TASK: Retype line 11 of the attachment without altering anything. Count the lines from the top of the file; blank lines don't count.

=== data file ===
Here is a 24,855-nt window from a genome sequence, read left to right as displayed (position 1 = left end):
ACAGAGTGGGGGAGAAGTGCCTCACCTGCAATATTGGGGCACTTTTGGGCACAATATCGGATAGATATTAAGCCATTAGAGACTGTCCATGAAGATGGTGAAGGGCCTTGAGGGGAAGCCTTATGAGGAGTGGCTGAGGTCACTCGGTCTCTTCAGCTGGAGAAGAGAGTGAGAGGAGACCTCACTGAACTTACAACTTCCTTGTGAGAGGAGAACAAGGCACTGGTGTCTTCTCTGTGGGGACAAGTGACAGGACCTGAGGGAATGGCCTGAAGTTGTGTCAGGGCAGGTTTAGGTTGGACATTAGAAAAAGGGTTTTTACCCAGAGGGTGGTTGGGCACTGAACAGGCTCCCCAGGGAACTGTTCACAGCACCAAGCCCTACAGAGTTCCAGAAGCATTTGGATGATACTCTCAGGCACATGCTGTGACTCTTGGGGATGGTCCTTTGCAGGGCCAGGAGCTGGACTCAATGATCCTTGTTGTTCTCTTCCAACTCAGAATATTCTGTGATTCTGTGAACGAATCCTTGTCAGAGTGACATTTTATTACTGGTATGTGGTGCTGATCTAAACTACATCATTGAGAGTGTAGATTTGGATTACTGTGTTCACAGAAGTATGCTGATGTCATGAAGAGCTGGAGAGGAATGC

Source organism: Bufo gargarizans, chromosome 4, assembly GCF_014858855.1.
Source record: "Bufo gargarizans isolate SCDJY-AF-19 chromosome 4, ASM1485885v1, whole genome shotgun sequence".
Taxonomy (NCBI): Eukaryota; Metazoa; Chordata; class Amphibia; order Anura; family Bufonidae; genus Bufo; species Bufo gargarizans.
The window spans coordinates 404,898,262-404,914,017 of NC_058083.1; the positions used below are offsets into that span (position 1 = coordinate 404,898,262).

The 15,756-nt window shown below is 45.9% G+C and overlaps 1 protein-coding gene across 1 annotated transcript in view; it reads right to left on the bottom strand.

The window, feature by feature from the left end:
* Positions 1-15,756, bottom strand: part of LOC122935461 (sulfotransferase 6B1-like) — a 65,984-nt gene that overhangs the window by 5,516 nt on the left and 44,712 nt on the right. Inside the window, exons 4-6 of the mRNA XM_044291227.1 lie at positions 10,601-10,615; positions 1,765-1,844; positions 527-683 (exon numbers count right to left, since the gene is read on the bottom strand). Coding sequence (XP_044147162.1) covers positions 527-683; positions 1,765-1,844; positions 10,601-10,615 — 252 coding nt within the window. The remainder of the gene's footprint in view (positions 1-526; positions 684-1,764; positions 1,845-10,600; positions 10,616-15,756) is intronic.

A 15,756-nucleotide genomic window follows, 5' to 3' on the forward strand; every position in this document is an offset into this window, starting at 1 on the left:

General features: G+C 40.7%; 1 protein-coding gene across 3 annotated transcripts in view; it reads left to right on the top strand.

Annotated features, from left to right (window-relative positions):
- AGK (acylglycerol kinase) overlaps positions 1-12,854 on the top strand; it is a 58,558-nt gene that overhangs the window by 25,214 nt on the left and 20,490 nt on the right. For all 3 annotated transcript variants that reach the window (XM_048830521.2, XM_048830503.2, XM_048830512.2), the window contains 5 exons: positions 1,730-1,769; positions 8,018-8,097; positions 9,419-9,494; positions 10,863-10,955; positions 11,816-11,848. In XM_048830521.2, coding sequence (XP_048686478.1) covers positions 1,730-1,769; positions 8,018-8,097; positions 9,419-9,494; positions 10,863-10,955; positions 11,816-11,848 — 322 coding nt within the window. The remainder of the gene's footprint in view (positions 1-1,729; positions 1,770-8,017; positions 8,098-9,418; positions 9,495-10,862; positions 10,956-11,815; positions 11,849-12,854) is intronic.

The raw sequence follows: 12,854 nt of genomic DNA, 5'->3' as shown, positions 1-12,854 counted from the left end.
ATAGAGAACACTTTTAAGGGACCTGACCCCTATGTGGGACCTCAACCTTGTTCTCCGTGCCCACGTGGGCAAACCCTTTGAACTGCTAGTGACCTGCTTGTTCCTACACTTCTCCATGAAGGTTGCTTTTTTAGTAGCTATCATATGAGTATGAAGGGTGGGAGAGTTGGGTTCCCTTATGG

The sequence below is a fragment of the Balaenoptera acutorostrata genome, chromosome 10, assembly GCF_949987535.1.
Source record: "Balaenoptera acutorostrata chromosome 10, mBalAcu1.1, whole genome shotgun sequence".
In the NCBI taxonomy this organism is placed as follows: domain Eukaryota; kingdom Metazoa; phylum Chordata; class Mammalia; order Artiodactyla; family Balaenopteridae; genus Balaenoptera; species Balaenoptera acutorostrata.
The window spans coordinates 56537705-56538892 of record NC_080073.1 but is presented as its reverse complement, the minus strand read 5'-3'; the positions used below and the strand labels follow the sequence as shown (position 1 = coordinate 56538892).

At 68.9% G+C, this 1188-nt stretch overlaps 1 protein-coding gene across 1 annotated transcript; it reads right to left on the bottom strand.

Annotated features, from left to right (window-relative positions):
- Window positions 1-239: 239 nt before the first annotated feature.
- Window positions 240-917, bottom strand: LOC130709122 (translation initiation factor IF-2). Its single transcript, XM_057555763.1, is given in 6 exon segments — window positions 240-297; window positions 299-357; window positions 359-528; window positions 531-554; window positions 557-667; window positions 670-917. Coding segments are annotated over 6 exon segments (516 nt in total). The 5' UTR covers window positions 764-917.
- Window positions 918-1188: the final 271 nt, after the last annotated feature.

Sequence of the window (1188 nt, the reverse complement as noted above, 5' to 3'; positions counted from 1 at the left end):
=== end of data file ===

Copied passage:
General features: G+C 40.7%; 1 protein-coding gene across 3 annotated transcripts in view; it reads left to right on the top strand.